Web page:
The valuation cut downs will also adversely impact the startups planning to get listed on the bourses and will also make the listed startups suffer the jitter.
The recent corrections in startup valuations can have a significant impact on their IPO plans. When startups plan to go public, their valuations play a crucial role in determining investor interest and the pricing of their shares. A high valuation before the correction may have created expectations of substantial returns for early investors and employees, potentially impacting the IPO pricing.
The valuation cut-downs can lead to several consequences for IPO plans. Firstly, a reduced valuation may affect the perceived value of the company, potentially resulting in lower investor confidence and demand for shares during the IPO. This can lead to challenges in achieving the desired IPO pricing and raising the intended amount of capital.
Secondly, the correction in valuations may also affect the perception of the company's growth prospects and financial stability. Investors, including institutional investors and retail shareholders, closely evaluate a company's valuation as an indicator of its potential for future growth and profitability. A significant valuation correction may raise questions about the company's ability to sustain its growth trajectory and generate returns for investors.
Furthermore, the correction in valuations can impact the company's ability to attract new investors or secure additional funding. If the startup had planned to raise capital through private placements or pre-IPO funding rounds, the lower valuation may deter potential investors and affect the startup's financial position.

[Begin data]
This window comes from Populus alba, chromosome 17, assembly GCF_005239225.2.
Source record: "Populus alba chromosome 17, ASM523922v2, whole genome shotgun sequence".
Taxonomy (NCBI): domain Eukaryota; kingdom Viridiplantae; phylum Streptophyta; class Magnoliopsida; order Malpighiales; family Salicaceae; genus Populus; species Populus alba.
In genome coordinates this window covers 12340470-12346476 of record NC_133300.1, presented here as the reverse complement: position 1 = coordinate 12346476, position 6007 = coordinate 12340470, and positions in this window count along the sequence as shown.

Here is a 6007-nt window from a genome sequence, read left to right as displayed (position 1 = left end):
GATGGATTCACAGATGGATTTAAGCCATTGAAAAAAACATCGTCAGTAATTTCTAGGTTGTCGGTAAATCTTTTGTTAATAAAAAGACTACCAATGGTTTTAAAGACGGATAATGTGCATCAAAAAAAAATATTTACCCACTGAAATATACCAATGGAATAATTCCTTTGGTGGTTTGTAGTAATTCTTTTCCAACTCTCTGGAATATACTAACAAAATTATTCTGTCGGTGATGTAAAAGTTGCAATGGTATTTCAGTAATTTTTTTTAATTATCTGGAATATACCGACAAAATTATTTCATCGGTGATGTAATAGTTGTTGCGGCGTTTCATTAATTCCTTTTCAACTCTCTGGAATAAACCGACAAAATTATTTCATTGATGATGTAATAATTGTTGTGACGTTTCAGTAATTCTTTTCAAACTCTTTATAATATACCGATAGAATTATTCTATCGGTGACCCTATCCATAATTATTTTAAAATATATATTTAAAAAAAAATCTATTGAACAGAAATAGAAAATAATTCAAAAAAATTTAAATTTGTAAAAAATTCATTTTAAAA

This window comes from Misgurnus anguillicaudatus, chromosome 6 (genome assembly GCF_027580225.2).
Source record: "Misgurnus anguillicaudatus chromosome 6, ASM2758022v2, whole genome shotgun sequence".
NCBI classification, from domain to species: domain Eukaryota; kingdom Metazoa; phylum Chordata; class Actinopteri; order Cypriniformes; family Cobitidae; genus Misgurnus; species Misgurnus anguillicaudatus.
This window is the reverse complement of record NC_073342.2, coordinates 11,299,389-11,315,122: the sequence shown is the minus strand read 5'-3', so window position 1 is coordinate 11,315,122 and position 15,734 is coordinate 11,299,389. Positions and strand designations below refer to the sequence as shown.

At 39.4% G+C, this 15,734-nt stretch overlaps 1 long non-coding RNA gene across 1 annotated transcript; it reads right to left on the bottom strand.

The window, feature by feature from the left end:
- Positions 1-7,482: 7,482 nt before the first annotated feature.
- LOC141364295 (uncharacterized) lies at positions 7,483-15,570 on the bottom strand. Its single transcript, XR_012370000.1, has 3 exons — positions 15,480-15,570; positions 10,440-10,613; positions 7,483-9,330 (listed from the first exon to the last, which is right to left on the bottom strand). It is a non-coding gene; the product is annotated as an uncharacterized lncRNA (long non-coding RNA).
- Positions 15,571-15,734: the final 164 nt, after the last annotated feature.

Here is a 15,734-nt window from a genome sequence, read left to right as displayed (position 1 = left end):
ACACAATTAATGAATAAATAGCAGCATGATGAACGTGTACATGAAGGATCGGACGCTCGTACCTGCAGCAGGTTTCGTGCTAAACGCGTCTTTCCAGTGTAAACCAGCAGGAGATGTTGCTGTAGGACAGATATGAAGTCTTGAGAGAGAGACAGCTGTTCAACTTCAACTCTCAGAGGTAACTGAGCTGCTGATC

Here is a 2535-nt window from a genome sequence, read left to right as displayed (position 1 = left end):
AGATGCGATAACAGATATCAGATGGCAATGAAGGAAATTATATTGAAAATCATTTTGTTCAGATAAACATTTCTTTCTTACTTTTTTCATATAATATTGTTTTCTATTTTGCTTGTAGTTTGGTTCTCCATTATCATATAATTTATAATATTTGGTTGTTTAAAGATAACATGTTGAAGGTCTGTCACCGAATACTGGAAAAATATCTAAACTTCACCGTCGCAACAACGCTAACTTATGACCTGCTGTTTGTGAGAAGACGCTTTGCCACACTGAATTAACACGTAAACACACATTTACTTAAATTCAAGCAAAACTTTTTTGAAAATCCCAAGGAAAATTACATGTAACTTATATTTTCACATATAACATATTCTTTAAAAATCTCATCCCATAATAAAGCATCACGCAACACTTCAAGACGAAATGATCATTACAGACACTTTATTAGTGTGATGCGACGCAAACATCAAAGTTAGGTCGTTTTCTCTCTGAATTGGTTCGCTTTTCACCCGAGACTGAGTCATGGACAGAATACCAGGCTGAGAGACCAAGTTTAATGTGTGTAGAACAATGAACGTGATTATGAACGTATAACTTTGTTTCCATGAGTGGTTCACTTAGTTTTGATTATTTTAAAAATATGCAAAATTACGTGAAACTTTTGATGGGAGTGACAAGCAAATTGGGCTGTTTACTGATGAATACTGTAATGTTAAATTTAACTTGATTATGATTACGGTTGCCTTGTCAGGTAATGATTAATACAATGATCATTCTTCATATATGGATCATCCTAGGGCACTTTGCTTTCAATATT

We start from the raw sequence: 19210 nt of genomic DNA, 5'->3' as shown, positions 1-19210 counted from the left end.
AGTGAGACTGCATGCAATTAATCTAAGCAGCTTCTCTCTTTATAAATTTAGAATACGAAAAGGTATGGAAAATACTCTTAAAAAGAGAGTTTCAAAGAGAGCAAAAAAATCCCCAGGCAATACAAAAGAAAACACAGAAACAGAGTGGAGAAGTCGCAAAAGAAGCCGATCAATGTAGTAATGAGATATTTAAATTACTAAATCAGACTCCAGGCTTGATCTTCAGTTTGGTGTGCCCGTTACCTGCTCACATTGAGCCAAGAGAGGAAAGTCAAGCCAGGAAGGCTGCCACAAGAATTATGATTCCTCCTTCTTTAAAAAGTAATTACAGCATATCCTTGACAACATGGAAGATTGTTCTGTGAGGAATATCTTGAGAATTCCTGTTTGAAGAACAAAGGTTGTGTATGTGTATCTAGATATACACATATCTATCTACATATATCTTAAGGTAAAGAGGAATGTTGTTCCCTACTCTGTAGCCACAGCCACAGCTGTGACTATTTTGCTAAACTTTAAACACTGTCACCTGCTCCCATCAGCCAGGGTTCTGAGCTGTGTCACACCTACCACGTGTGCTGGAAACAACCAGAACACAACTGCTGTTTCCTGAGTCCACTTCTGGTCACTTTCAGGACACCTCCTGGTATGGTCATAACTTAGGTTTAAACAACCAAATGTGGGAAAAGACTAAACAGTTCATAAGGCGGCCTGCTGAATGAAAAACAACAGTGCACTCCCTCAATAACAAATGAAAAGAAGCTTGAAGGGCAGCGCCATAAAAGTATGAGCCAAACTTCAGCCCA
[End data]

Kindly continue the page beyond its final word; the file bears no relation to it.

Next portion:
The renowned Venture Capitalist, Mr Joshi opines, “The economy down turn including inflationary trend world over has taken toll on listed stocks. While listed stocks which are more liquid in nature and tradable have taken the hit, it is unlikely the unlisted stocks which more illiquid and non-tradeable can stay intact. It is natural that the investors are making necessary provision on stock price correction considering global downturn. The startups or unlisted stocks which are in growth phase but in negative will find it difficult to sustain high valuation, hence correction was necessitated and the reason we are seeing cutting down of valuation for startups world over.”
In the wake of valuation corrections, is there a room for recovery for startups?
While the current valuation corrections present challenges for startups, there is also room for recovery. Startups are inherently in a growth phase, and their positive trends can aid their revival. As the market stabilizes and startups demonstrate their ability to generate revenues that align with their valuations, investor confidence may be restored.